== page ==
What Is a Denver Steak?

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A Denver steak, or Denver cut, is a cut of beef taken from the chuck or shoulder area of beef cattle. A Denver steak comes from the area underneath the blades of the short ribs and is sometimes called an underblade steak. Denver steaks are typically about 3/4-inch thick with rich fat marbling.

Denver steak was created as part of a trend to develop more diverse cuts of beef for restaurants and consumers. The steak has a lot of flavor from the dense marbling and is more tender than other cuts from the chuck area. Denver steak is more commonly found in restaurants than in supermarkets. Restaurant chefs use a combination of seasoning and braising techniques to develop the flavor of the Denver cut fully.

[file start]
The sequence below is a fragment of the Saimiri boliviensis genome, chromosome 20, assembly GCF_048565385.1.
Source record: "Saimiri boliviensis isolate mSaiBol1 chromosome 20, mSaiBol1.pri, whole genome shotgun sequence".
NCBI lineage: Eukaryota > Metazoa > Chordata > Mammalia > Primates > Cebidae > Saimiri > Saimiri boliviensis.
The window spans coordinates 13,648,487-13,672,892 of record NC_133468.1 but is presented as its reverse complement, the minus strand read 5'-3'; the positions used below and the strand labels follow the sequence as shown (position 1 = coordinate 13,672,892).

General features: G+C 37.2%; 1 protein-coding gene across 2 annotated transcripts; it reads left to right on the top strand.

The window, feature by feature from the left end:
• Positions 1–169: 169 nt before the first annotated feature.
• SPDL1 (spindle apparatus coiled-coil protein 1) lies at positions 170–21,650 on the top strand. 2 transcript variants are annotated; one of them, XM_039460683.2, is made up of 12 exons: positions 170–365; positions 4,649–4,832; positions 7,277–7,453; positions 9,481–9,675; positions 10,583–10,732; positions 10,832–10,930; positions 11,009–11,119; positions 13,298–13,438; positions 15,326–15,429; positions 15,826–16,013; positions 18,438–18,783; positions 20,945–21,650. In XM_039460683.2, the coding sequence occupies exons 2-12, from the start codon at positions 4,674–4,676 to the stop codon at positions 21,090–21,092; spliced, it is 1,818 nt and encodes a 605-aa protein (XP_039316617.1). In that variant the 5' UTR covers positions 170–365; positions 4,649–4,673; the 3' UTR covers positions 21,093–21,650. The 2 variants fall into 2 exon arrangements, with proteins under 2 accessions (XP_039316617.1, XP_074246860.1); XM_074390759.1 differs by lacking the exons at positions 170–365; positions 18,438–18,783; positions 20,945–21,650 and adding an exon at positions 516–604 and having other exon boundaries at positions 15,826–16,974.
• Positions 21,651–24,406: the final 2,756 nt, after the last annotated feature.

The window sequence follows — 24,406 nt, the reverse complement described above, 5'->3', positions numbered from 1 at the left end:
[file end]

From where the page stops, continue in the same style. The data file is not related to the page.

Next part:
At home, the Denver steak is best prepared by broiling, grilling or braising. An overnight marinade before broiling or grilling helps the steak stay tender. Quality marinades contain acids, such as vinegar or citrus juices, to soften tougher meat fibers. A very hot grill or broiler sears the outside quickly without overcooking the inside of the meat. Braising involves cooking both sides until seared in a hot sauté pan that is well-greased with butter or olive oil and then finishing the steak in a moderate oven until it reaches the desired level of doneness.